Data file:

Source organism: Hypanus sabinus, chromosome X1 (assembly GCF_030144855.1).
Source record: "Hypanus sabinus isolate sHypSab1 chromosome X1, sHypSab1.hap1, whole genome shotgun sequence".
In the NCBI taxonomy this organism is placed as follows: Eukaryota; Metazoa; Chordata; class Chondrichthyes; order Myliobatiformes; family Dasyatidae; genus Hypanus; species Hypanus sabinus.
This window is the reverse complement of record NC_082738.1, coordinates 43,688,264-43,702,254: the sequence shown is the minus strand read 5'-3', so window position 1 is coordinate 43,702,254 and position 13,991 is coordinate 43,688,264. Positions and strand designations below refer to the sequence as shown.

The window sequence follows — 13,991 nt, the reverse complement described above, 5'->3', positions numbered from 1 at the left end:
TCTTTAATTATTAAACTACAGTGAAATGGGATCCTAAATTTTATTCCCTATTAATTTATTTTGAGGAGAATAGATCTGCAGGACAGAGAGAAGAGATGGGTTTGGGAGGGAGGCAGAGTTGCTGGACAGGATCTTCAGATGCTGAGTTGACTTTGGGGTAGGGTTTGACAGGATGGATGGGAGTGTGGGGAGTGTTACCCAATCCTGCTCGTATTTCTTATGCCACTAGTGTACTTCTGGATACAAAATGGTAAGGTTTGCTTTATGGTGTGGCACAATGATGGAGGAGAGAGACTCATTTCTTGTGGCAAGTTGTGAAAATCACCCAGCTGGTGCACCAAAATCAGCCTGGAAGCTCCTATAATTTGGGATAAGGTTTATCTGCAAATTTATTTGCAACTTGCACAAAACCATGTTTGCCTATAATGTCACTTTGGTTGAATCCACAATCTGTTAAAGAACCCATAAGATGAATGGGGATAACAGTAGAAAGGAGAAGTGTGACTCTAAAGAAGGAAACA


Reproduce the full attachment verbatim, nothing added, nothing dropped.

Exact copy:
Source organism: Hypanus sabinus, chromosome X1 (assembly GCF_030144855.1).
Source record: "Hypanus sabinus isolate sHypSab1 chromosome X1, sHypSab1.hap1, whole genome shotgun sequence".
In the NCBI taxonomy this organism is placed as follows: Eukaryota; Metazoa; Chordata; class Chondrichthyes; order Myliobatiformes; family Dasyatidae; genus Hypanus; species Hypanus sabinus.
This window is the reverse complement of record NC_082738.1, coordinates 43,688,264-43,702,254: the sequence shown is the minus strand read 5'-3', so window position 1 is coordinate 43,702,254 and position 13,991 is coordinate 43,688,264. Positions and strand designations below refer to the sequence as shown.

The window sequence follows — 13,991 nt, the reverse complement described above, 5'->3', positions numbered from 1 at the left end:
TCTTTAATTATTAAACTACAGTGAAATGGGATCCTAAATTTTATTCCCTATTAATTTATTTTGAGGAGAATAGATCTGCAGGACAGAGAGAAGAGATGGGTTTGGGAGGGAGGCAGAGTTGCTGGACAGGATCTTCAGATGCTGAGTTGACTTTGGGGTAGGGTTTGACAGGATGGATGGGAGTGTGGGGAGTGTTACCCAATCCTGCTCGTATTTCTTATGCCACTAGTGTACTTCTGGATACAAAATGGTAAGGTTTGCTTTATGGTGTGGCACAATGATGGAGGAGAGAGACTCATTTCTTGTGGCAAGTTGTGAAAATCACCCAGCTGGTGCACCAAAATCAGCCTGGAAGCTCCTATAATTTGGGATAAGGTTTATCTGCAAATTTATTTGCAACTTGCACAAAACCATGTTTGCCTATAATGTCACTTTGGTTGAATCCACAATCTGTTAAAGAACCCATAAGATGAATGGGGATAACAGTAGAAAGGAGAAGTGTGACTCTAAAGAAGGAAACA